As the campaign peaked, AAP leaders evidently realised they had to deflect their chief opponent’s attempts to polarise the electorate over religious identity, explains David Devadas.
IMAGE: Delhi Chief Minister Arvind Kejriwal, centre, accompanied by wife Sunita, Deputy Chief Minister Manish Sisodia and other Aam Aadmi Party leaders, at the Hanuman temple in Connaught Place, New Delhi after AAP’s victory in the Delhi assembly elections, on February 11, 2020. Photograph: Kamal Singh/PTI Photo
The questions that have been raised over the Aam Aadmi Party’s use of Hindu symbolism as subtle campaign props are misplaced. There was nothing wrong with it, either as a tactic or as long-term strategy. One cannot ignore the trend of the times, the context.
Although AAP managed a 62-versus-8 landslide in the 70-member House, it was a tough fight nevertheless. It got so many seats because, in an extraordinary validation of the first-past-the-post system, the tilt towards AAP was pretty substantial more or less uniformly across Delhi.
Only one of the eight BJP victors was among the 35 new members (half the new House) who won with a margin of more than 17,000 votes.
And four — or half of the BJP’s 8 — were among the 16 who won by a margin of less than 10,000.
And yet, the BJP won 40 per cent of the popular vote in this two-horse race. Although AAP finally took more than half the popular vote, it could not take this for granted during the campaign.
If any other party (such as the Congress) had taken a substantial vote share, it would have cut into AAP’s more than the BJP’s 40 per cent vote share.
Since the electoral battle for Delhi’s assembly was fought against the backdrop of anti-Citizenship (Amendment) Act protests, most notably in Shaheen Bagh, the electorate could have been polarised on Hindu-Muslim lines — to the BJP’s advantage.
Ideology is not religion
AAP leaders did well to focus their campaign on what their government has done to transform Delhi’s government schools and neighbourhood clinics.
As the campaign peaked, however, they evidently realised they also had to deflect their chief opponent’s attempts to polarise the electorate over religious identity. For this, they had reason to flaunt tikkas, temple visits, and a Hanuman Chalisa recitation by the chief minister.
The way that recitation came about — from an apparently unexpected challenge during an interview — did not seem like a campaign tactic. But even if it was, it served the purpose of deflecting attempts to polarise.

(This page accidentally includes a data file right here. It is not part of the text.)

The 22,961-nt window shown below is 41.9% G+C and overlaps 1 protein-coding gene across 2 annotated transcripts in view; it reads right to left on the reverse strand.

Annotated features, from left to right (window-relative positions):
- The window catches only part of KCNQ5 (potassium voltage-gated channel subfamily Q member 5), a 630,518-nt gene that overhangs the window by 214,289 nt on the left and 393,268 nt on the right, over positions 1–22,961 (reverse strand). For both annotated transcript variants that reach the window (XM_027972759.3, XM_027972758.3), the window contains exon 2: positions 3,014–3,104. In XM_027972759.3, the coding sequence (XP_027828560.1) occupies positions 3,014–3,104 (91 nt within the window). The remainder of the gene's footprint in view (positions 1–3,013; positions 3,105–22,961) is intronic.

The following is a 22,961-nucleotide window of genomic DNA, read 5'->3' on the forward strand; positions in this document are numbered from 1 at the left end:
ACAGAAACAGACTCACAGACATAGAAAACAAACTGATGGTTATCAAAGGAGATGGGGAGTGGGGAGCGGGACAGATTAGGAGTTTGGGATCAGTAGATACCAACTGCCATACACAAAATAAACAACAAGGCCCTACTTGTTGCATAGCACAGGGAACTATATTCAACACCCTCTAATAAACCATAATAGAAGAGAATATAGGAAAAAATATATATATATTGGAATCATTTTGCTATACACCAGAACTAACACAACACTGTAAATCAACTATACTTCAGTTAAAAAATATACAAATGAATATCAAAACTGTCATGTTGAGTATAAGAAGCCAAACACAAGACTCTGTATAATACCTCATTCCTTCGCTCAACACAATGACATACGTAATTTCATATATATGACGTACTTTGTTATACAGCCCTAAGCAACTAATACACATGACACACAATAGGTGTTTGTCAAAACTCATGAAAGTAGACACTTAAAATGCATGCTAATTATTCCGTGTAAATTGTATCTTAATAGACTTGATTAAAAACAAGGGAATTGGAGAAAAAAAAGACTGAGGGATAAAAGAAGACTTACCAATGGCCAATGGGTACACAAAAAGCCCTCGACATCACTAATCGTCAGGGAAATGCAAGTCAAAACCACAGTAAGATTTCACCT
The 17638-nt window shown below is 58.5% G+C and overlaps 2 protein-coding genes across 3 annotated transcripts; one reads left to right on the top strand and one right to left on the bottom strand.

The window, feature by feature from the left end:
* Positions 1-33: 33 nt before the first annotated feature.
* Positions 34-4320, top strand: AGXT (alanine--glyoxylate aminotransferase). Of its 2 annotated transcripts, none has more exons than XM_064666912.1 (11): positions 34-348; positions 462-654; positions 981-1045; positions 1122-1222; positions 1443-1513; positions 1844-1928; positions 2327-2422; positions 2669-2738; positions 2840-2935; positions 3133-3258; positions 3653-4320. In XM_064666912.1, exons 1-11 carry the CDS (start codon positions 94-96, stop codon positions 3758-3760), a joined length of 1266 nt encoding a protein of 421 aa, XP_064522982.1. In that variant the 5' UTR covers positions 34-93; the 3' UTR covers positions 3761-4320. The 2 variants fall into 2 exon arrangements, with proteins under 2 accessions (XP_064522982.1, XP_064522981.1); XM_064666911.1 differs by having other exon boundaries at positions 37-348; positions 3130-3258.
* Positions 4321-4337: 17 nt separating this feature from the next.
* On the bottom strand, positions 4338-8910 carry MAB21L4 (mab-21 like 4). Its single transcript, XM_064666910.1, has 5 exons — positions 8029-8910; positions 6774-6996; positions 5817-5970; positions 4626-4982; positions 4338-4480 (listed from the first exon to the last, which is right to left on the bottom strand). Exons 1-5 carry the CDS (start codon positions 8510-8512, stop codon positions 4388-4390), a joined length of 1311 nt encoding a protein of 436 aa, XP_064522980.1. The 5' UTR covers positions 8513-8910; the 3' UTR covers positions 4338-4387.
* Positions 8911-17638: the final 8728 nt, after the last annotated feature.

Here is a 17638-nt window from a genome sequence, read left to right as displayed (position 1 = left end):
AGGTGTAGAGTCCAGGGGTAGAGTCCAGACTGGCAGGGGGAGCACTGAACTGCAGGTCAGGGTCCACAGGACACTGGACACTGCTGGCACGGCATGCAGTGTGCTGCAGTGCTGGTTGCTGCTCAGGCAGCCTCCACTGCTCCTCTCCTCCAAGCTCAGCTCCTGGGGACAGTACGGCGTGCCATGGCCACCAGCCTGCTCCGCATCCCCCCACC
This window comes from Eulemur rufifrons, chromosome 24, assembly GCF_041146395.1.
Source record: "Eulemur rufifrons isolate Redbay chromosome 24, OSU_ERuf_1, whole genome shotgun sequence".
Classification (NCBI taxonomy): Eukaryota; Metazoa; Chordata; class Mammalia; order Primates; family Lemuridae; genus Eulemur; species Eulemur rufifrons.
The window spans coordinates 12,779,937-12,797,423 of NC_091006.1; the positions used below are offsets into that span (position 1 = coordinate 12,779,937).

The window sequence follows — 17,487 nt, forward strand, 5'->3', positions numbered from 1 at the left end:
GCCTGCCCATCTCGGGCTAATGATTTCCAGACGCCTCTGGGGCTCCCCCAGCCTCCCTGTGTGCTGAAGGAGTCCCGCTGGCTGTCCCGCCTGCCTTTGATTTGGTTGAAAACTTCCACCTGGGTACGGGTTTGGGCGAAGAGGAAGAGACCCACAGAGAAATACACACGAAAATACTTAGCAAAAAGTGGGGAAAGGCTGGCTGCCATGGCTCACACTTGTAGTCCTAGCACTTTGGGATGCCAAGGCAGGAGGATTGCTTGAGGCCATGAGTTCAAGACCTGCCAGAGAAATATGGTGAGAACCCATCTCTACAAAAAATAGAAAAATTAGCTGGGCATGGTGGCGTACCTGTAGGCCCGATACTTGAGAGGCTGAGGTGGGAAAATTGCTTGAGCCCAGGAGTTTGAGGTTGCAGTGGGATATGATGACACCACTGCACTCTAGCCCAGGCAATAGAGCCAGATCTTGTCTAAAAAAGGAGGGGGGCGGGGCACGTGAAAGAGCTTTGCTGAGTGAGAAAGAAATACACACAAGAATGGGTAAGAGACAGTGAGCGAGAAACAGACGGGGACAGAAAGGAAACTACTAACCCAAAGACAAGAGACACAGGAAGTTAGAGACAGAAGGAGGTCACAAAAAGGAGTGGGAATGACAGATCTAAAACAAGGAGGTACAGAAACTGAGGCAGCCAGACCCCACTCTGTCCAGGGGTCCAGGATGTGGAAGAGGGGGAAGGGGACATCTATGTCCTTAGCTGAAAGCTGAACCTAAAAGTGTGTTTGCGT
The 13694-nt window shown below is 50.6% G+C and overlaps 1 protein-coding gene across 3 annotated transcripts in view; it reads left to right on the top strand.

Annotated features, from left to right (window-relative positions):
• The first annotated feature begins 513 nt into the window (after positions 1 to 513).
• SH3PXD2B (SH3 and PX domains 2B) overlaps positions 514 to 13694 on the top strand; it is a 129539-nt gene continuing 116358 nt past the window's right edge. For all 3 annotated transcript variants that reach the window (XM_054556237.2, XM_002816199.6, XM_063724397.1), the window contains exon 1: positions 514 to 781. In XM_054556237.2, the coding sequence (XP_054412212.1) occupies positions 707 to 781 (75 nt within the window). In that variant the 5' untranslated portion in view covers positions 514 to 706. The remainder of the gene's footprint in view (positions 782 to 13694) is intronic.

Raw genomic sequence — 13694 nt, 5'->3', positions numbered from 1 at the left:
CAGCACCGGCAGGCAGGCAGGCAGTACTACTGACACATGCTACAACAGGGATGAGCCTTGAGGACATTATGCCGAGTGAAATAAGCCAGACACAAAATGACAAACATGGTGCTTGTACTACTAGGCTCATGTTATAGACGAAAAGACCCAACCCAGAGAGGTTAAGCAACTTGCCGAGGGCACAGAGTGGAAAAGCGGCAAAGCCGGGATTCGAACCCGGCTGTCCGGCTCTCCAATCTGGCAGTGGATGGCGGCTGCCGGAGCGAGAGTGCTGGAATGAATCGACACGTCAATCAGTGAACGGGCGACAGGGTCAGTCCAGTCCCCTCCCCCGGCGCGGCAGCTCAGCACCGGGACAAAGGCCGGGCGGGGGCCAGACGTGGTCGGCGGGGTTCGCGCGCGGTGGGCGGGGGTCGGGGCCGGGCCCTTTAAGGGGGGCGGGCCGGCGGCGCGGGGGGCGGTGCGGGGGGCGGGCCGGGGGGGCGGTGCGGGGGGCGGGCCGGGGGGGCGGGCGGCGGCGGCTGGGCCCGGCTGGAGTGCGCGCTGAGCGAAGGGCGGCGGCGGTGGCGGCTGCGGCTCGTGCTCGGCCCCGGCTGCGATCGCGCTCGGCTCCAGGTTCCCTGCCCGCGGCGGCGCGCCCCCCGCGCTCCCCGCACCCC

Those who call this ‘soft-Hindutva’ seem to confuse Hindutva with the rigorous practice of Hinduism. It is not. Rather, it is an ideology that posits Hindus as primary Indians, and certain other categories of people as inherently ‘anti-national’.
The Ram temple movement was used for mass mobilisation, but Hindutva is about a particular idea of nationhood, inclusion, and exclusion, rather than religiosity. In fact, the founder of the ideology was not even a practising devotee of religion.
The Hindu symbols and praxis flaunted by some AAP leaders have nothing to do with that ideology.
Middle class religiosity
There are other reasons why such tactics make sense. One has to do with the kind of party AAP is. An emergent political force of this decade, it is an essentially urban party, primarily focused on the urbanised poor, including migrants.
In terms of contemporary history, one may see it as a by-product of the policies of economic liberalisation which the Congress adopted in 1991, which consciously urbanised India.
Urban middle classes tend to adopt an overt display of religiosity. No wonder a visit to a church is commonplace just before a US president’s inauguration.
Tide of history
Those who reject AAP’s tactical deployment of Hindu symbols don’t seem to see the tide of history, not only in post-liberalisation India, but the world at large.
We may not like it, but the clash of civilisations of which Samuel Huntington wrote three decades ago seems to be upon us. It is obvious in the politics of the US, China, Turkey, Hungary, Russia, and many other places.
Right-wing identity politics is gaining ground in all these countries, coalescing generally around strong-man figures of essentialised national identity — which Huntington explored in his book, Who Are We? with regard to the US.
The fact is, the world has slid gradually away from liberalism since the oil shocks of the early 1970s. The growing climate crisis, population explosion, and dimmed economic prospects have all contributed.
Mass migration, often driven by these factors and the ease of transportation, has contributed to boosting a fortress syndrome in many countries. Brexit is an example.
Terror, often manipulated for geostrategic advantage, boosts it further.
Technological innovations have eased the spread of fears based on these factors enormously.
Playing on fear
The current ruling establishment has expertly used these technologies, and played to all these fears, presenting itself as the guardian of a neo-nationhood based on a revised history.
Mid-20th century liberalism is unlikely to be able to match it, for tunnel vision only seems to burrow deeper.
With little elbow room in such a time, AAP played its restricted hand quite well.
David Devadas is the author of The Story of Kashmir and The Generation of Rage. He can be contacted at firstname.lastname@example.org.